In neither case is there any objective claim of these leaders fighting for economic justice, grassroots power or a new type of global system. Instead, they are right-wing regimes willing to engage in exceptional violence (in Assad’s case chemical weapons) to maintain their grips on power. If the only thing that makes them appealing to the left is their willingness to snub the United States, than a genuinely leftist foreign policy vision is deservedly dead on arrival.
Others on the left focus instead on spinning elaborate conspiracy theories that always arrive at the same conclusions. Specifically, that the United States is responsible for everything, and that Putin and Assad are acting in response to American aggression. In Ukraine, while some have rightly pointed out the role that the far-right played in the Maidan protests, and how US post-Cold War foreign policy was insensitive to Russia, others attempted to reduce a broad based civil society movement attacking a corrupt regime to another American instigated “coup.” This reductionism both stripped the agency of the left, and progressive forces in Ukraine who helped create Maidan in the first place, and completely ignored Russia’s support for a corrupt, brutal and oligarch-led regime in the country.
With Syria, there have been countless theories floated to attempt to prove that Assad was not behind the chemical weapons attacks over the last year. This, despite broad consensus, including from prominent human rights organizations, that the Damascus government was behind the attacks acknowledged in the deal struck by Russia to avert American airstrikes, that led the Assad government to agree to destroy its stockpiles under international supervision. [Recent reports suggest that Assad has been again deploying chemical weapons.]
Also often missing from leftist critique is an understanding of US foreign policy-making. As an example, many point to the role of the National Endowment For Democracy’s role in funding opposition groups in Ukraine, directly equating this activity with CIA orchestrated coups in other countries. While the NED may operate in ways that are offensive to local populations and leaders at times, it does not at all mean that the NED is simply an instrument of American foreign policy. As the United States had long backed Egyptian dictator Hosni Mubarak with weapons sales, foreign aid and strong diplomatic support, it also backed activists who opposed Mubarak. In other words the policy was contradictory and incoherent, not one dimensional and evil. The irony is that leftist critics of US foreign policy often give Washington more credit than it deserves.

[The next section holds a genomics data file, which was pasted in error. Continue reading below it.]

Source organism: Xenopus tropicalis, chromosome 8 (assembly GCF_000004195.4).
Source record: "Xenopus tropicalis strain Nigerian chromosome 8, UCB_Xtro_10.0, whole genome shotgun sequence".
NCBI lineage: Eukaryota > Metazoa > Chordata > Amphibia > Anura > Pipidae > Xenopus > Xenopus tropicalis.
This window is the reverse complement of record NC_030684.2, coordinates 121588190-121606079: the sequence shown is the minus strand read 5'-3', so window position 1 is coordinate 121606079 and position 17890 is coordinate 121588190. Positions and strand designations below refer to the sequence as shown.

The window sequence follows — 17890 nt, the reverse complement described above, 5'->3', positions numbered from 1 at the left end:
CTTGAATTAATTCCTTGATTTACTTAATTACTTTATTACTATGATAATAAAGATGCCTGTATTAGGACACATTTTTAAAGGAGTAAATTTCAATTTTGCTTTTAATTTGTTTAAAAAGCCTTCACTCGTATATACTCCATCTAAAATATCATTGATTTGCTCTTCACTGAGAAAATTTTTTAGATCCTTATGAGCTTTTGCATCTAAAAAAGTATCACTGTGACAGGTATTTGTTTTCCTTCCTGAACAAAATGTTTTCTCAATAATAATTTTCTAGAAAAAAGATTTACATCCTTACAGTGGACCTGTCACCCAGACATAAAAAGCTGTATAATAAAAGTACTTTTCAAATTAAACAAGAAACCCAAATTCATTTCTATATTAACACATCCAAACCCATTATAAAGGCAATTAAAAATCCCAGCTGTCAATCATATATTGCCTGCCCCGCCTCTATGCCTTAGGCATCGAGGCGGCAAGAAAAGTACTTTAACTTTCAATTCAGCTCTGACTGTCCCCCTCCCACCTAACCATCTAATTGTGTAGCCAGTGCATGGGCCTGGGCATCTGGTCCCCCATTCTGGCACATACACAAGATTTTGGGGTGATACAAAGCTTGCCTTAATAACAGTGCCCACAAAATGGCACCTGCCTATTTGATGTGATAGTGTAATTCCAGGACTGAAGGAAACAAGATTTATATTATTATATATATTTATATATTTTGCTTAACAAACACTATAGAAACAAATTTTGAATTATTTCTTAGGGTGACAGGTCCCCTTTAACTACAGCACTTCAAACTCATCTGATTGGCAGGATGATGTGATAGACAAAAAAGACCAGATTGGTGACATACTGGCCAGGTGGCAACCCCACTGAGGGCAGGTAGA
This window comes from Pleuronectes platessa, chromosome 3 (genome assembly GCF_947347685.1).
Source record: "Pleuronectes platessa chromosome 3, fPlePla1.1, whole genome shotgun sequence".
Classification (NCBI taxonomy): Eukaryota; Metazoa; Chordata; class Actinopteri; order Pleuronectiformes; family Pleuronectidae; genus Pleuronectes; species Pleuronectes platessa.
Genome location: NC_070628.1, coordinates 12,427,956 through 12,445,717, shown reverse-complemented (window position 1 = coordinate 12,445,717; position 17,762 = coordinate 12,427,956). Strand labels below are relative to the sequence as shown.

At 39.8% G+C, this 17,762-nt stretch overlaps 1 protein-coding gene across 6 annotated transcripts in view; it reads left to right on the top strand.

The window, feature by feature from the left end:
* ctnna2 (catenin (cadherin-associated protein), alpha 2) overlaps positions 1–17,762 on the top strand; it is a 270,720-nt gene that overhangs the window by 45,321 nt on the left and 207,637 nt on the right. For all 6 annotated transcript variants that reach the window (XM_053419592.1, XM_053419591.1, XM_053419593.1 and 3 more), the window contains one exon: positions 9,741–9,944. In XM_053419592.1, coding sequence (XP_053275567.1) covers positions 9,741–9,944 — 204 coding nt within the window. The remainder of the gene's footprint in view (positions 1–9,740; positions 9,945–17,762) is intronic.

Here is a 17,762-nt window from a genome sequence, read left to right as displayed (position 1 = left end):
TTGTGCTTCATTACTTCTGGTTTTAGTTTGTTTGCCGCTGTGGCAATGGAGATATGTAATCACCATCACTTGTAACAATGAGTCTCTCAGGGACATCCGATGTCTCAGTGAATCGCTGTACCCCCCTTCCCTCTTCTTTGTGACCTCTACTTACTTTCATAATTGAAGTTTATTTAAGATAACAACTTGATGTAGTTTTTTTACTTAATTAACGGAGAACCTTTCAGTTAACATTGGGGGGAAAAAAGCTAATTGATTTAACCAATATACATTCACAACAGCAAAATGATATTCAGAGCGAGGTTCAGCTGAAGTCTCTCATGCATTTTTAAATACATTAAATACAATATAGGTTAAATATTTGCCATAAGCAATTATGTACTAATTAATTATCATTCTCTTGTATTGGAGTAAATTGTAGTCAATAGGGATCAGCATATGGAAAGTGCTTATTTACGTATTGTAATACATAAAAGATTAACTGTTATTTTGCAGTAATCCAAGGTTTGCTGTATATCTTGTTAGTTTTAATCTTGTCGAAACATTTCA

It should be obvious that the proper response is to side with ordinary people and their desires rather than the ambitions of state leaders. For example, in the Ukrainian city of Mariupol, industrial workers retook the town from the grip of armed pro-Russian separatists, which would be a victory for working class autonomous organizing over nationalism. Thus, it isn’t whether the international left should stand with Kiev over Moscow, but whom in those places s the left should stand with. The answer, as Louis Proyect has pointed out, should clearly be the left, however, diminished, in each of these places.
The struggle has on one side leftists, unionists, ethnic minorities and anti-fascists, with the state and right-wing forces on the other. It’s the same reason why, during an uprising in Tehran, the answer shouldn’t be to side with a national government because it happens to stand against American interests and Zionism, but to side specifically with anyone standing up for liberal society, including the trade unionists of Iran, who too often find themselves in jail cells rather than organizing on the shop floor.
Sadly, left-wing attempts in the past to confront knee-jerk anti-imperialism have just become right-wing capitulation. Christopher Hitchens and other “liberal hawks” may have initially pointed out the folly of defending indefensible tyrants, but ended up enthusiastically backing a bloody, needless crusade. In the end, internationalism is an ideal we can aspire to, whereas simply opposing imperialism is a negative reaction without a solution. The point is pushing forward a vision for the world and supporting your allies in justice and decency. That’s why we stand with the left in Maidan and Luke against the Empire.
Photographs courtesy of Joel Schalit